CXO

Why IT leaders should pay attention to eSports

eSports, ranging from drone racing to professional video game tournaments, are predicted by some to generate more revenue than current professional sports leagues. Here's what you need to know about eSports, and why they're relevant for IT leaders.

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Image: iStock/oneinchpunch

I recently attended a talk given by the CIO of a large gaming corporation that owns a number of casinos around the world, where he detailed the changing gaming market. As the generation that grew up playing games on smartphones reaches gambling age, sitting at a slot machine or playing a traditional table game is less appealing. When asked about the future of gambling, he indicated that they were investing heavily in drone racing, which combined technology, physical action, and interesting options for digital betting.

Drone racing is one of several emerging eSports that combine technology, competition, and new methods for content distribution and audience participation. Professional video gaming is the other emerging eSport, whereby competitors can now earn a seven-figure salary playing popular video games in high-profile tournaments.

SEE: A day at the drone races (CNET)

Why eSports matter

It's easy for the traditionalists among us to scoff at the idea of a "professional" video gamer, or grown adults cheering on tiny helicopters, supplanting more traditional professional sports, but if nothing else, these new forms of competition are creating new markets and also spawning new technologies that are relevant on the shop floor and in the boardroom. Having a working knowledge of eSports and the underlying technologies will help IT leaders spot emerging trends, and be prepared to take advantage of relevant technologies as they mature.

Gaming has long been a driver in technology. The lowly graphics processing unit (GPU), once the sole province of gamers looking to upgrade their gaming rig, is now commonplace in everything from supercomputers to autonomous car control systems. Gamers demanding (and plunking down cash on) annual upgrade cycles have financed GPU development, further pushing technology innovation into the consumer space, a trend eSports will likely accelerate.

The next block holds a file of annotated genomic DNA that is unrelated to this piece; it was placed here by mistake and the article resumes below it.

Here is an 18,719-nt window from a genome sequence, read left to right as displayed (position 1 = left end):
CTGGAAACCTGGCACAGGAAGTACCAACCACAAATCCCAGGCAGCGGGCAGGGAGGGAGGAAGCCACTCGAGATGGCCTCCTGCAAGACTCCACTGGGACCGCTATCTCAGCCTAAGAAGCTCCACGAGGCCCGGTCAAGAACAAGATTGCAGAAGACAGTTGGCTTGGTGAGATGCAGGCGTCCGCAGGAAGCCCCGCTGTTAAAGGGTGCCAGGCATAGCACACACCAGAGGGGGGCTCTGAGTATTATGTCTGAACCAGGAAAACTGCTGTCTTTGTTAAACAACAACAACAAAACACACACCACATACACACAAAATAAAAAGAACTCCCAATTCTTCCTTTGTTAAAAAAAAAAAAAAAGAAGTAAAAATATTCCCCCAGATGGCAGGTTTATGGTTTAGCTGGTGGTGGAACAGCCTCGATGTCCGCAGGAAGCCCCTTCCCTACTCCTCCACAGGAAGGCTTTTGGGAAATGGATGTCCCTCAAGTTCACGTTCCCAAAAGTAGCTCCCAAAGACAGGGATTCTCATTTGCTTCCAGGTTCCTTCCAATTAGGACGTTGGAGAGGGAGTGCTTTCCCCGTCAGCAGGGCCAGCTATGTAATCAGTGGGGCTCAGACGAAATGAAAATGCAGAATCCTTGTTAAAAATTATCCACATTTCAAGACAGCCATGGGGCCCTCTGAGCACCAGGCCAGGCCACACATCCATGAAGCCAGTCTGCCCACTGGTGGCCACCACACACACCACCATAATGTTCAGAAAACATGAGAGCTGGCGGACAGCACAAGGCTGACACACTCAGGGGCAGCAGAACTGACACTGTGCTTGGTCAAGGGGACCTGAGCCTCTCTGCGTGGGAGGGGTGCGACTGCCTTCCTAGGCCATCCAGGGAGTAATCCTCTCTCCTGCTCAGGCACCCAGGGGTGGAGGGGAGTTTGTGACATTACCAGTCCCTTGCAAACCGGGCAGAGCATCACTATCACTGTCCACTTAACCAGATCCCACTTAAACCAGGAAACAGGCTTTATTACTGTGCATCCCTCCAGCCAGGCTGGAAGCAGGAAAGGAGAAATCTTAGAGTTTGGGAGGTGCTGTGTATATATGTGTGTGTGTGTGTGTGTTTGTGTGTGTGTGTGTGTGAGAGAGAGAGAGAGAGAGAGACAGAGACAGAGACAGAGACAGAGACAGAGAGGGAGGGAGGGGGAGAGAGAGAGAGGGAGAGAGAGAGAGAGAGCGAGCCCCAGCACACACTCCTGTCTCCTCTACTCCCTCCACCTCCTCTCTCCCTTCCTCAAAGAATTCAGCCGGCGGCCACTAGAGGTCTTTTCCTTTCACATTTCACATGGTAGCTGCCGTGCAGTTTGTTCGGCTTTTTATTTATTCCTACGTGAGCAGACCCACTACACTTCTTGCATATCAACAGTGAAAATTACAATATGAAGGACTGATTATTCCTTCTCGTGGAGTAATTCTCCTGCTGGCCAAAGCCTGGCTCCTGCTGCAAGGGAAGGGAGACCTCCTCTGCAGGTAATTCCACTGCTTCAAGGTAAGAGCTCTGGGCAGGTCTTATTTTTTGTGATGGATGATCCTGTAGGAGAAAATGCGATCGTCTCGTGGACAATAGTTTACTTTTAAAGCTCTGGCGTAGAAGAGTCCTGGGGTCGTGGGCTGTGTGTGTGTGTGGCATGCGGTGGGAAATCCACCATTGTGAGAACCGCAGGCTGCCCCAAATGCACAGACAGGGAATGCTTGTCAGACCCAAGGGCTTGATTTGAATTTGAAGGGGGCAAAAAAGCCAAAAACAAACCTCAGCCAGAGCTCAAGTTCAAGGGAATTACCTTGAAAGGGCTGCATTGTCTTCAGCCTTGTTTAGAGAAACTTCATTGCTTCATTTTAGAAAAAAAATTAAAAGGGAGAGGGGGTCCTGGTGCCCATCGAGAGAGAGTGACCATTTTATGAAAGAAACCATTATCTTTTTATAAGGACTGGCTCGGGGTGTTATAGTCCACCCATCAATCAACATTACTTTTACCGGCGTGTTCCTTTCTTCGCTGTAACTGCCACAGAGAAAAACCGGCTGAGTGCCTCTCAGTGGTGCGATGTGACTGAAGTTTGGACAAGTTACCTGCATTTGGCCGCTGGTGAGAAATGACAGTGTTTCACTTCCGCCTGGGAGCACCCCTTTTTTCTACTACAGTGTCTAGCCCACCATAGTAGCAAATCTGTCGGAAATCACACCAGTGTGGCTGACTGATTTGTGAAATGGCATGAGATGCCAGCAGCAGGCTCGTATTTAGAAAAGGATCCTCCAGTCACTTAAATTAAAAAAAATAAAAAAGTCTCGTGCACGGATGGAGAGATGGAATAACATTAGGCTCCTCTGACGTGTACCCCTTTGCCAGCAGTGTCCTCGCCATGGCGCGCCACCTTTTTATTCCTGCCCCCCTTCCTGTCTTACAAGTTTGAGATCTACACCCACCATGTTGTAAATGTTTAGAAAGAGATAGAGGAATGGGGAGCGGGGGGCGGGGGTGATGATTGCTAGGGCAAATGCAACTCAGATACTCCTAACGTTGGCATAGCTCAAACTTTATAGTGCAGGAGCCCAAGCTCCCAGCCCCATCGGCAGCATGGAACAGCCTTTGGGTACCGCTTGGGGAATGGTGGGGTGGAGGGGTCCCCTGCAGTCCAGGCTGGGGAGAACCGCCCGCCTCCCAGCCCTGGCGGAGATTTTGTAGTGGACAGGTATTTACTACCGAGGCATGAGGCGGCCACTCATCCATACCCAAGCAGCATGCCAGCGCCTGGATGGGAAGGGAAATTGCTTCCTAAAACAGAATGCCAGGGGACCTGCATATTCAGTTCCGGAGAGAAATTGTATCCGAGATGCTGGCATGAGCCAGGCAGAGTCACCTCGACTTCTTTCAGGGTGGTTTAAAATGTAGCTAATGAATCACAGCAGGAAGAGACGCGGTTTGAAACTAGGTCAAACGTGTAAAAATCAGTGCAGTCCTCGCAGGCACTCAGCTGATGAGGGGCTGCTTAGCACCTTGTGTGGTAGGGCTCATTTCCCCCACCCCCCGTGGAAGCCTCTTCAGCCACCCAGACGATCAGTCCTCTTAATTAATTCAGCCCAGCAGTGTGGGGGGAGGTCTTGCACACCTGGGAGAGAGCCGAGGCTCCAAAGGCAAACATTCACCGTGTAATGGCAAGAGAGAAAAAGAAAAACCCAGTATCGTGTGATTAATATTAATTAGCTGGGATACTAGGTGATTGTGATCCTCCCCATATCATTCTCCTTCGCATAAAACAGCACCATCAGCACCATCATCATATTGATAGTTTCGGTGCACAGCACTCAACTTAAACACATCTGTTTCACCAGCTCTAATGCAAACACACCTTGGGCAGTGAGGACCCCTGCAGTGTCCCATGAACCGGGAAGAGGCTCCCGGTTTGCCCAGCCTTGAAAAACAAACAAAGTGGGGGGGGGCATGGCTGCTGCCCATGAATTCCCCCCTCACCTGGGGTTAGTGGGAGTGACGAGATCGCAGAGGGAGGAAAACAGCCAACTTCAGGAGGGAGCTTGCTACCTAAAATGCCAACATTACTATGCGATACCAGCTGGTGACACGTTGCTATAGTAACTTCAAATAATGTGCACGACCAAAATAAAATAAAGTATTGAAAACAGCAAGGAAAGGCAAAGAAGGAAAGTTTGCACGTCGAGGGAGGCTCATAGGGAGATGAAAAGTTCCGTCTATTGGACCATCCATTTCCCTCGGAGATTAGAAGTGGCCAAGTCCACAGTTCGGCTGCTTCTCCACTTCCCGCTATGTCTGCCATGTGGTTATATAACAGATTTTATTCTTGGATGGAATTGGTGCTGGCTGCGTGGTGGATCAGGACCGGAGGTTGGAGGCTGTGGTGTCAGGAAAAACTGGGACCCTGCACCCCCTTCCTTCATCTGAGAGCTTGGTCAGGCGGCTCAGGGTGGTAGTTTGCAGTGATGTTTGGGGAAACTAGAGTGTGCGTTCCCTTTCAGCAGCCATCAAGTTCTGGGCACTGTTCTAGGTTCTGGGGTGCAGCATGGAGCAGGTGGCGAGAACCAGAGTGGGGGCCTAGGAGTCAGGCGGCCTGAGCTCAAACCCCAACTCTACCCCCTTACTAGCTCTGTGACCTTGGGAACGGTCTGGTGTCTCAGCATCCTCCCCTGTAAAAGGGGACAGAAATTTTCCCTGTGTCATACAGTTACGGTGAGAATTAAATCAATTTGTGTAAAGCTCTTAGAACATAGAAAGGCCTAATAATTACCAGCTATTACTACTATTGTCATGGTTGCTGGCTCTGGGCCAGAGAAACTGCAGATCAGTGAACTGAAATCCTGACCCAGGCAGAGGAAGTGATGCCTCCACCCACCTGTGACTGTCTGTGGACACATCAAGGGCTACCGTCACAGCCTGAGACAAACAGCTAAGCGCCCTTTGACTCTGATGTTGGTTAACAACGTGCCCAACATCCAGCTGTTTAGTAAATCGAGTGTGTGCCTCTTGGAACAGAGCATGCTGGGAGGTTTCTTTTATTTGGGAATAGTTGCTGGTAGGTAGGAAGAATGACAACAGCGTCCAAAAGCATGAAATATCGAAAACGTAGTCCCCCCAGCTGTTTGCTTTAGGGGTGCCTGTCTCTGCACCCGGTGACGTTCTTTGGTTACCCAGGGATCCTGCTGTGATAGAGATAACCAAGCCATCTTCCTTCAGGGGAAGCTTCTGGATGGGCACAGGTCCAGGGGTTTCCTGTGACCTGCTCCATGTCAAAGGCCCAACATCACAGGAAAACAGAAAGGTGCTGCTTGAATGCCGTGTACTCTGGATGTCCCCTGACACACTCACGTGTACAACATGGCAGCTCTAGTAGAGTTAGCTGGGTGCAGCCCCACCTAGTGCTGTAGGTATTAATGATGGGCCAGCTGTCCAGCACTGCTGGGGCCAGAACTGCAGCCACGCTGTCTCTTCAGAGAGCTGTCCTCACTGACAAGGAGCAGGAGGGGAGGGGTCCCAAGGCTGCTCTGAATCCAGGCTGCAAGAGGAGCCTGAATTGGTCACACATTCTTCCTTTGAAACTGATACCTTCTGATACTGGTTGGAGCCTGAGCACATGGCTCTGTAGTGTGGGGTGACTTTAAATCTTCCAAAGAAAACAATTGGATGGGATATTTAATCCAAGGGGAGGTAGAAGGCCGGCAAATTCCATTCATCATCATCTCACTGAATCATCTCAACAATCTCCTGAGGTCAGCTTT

Droning and gaming along

Drones have obvious applications in everything from logistics execution to pipeline inspection and site surveys. Hobbyists have wrested drone innovation away from the military to consumer mass adoption, and complex drone control systems have evolved to the point that the average teenager can control what amounts to a high-resolution aerial camera. Drone racing is accelerating this innovation. Much as auto racing pushes vehicle technology forward and provides technologies that eventually "trickle down" into consumer products, racing drones are becoming faster, lighter, and driven by more capable guidance systems.

Similarly, aside from pushing gaming technology, professional gaming is driving innovation in how we consume sports. Traditional sportscasts provide the camera angle and commentary that the broadcaster has selected, but with professional gaming, the viewer can decide which player to observe, and can view the action from an individual player's perspective or, in many cases, a self-selected bird's eye view of the action. Essentially eSports provide the ability to view a sporting event from any angle you could imagine, including the individual player's own eyeballs. Viewers can also "listen in" on communication between the players in real time. These abilities are ultimately pushing innovation in virtual reality and collaboration systems, and the technology driving a gaming championship "broadcast" might eventually power your board meeting, or allow field technicians to collaborate in a complex industrial environment.

How to leverage eSports

The first step in leveraging emerging technologies is familiarity. Spend some time with younger family members observing collaborative gaming, or watch a few YouTube videos of drone racing. Find a nearby store that demonstrates VR gaming, or spend an afternoon on a PlayStation or Xbox, or apply some of your R&D budget to a consumer-grade drone. Identify people within your organization who actively participate in these activities or have an intense interest, and regularly review the "state of the industry" with these individuals, all while considering how these technologies could be applied to your business.

If you have the resources available, investing in relevant hardware and identifying motivated staff to experiment will allow you to deeply understand what capabilities from eSports might eventually trickle down to your business, or even identify areas where today's gaming technology can solve a business problem. It may be uncomfortable to stray so far off the reservation of the usual corporate technology vendors, or justify spending time and money on what are literally toys and games, but if your organization is one of the majority preaching a zeal for innovation, you must invest and explore where that innovation is actually occurring.

Also see:
10 lessons from video gaming that have helped my career
How the NFL and its stadiums became leaders in Wi-Fi, monetizing apps, and customer experience
Intel acquires Voke VR to build out immersive sports business (ZDNet)

About Patrick Gray

Patrick Gray works for a global Fortune 500 consulting and IT services company and is the author of Breakthrough IT: Supercharging Organizational Value through Technology as well as the companion e-book The Breakthrough CIO's Companion. He has spent ...

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